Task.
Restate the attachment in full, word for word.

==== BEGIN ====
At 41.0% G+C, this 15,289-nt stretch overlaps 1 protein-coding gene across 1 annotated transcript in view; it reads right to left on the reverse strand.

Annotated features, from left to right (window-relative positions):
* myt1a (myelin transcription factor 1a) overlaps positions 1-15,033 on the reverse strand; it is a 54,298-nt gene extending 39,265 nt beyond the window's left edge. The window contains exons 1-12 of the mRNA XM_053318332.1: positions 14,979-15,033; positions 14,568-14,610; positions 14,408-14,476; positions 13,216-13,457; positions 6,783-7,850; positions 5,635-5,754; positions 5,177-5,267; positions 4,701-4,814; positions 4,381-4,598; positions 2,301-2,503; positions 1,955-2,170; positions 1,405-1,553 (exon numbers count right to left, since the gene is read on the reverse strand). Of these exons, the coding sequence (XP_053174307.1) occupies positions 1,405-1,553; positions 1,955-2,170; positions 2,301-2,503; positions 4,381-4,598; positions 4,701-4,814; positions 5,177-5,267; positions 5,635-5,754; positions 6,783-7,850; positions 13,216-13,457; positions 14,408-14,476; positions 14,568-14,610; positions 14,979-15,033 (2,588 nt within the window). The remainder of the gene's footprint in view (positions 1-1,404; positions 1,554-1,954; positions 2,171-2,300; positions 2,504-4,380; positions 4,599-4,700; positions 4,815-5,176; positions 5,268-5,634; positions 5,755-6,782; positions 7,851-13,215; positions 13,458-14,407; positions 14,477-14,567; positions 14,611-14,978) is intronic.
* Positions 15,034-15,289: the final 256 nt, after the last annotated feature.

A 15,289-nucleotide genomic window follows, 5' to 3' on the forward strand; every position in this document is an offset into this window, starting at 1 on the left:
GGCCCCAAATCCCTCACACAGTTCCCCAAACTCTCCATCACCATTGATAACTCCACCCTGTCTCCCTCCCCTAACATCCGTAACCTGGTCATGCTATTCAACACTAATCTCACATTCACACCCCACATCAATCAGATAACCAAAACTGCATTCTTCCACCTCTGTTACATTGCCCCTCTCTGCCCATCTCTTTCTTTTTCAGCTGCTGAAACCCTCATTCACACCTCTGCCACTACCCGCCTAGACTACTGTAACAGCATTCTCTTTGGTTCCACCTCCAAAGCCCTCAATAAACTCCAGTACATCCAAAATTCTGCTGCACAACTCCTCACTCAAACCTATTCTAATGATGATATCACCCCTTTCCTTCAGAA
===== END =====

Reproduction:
At 41.0% G+C, this 15,289-nt stretch overlaps 1 protein-coding gene across 1 annotated transcript in view; it reads right to left on the reverse strand.

Annotated features, from left to right (window-relative positions):
* myt1a (myelin transcription factor 1a) overlaps positions 1-15,033 on the reverse strand; it is a 54,298-nt gene extending 39,265 nt beyond the window's left edge. The window contains exons 1-12 of the mRNA XM_053318332.1: positions 14,979-15,033; positions 14,568-14,610; positions 14,408-14,476; positions 13,216-13,457; positions 6,783-7,850; positions 5,635-5,754; positions 5,177-5,267; positions 4,701-4,814; positions 4,381-4,598; positions 2,301-2,503; positions 1,955-2,170; positions 1,405-1,553 (exon numbers count right to left, since the gene is read on the reverse strand). Of these exons, the coding sequence (XP_053174307.1) occupies positions 1,405-1,553; positions 1,955-2,170; positions 2,301-2,503; positions 4,381-4,598; positions 4,701-4,814; positions 5,177-5,267; positions 5,635-5,754; positions 6,783-7,850; positions 13,216-13,457; positions 14,408-14,476; positions 14,568-14,610; positions 14,979-15,033 (2,588 nt within the window). The remainder of the gene's footprint in view (positions 1-1,404; positions 1,554-1,954; positions 2,171-2,300; positions 2,504-4,380; positions 4,599-4,700; positions 4,815-5,176; positions 5,268-5,634; positions 5,755-6,782; positions 7,851-13,215; positions 13,458-14,407; positions 14,477-14,567; positions 14,611-14,978) is intronic.
* Positions 15,034-15,289: the final 256 nt, after the last annotated feature.

A 15,289-nucleotide genomic window follows, 5' to 3' on the forward strand; every position in this document is an offset into this window, starting at 1 on the left:
GGCCCCAAATCCCTCACACAGTTCCCCAAACTCTCCATCACCATTGATAACTCCACCCTGTCTCCCTCCCCTAACATCCGTAACCTGGTCATGCTATTCAACACTAATCTCACATTCACACCCCACATCAATCAGATAACCAAAACTGCATTCTTCCACCTCTGTTACATTGCCCCTCTCTGCCCATCTCTTTCTTTTTCAGCTGCTGAAACCCTCATTCACACCTCTGCCACTACCCGCCTAGACTACTGTAACAGCATTCTCTTTGGTTCCACCTCCAAAGCCCTCAATAAACTCCAGTACATCCAAAATTCTGCTGCACAACTCCTCACTCAAACCTATTCTAATGATGATATCACCCCTTTCCTTCAGAA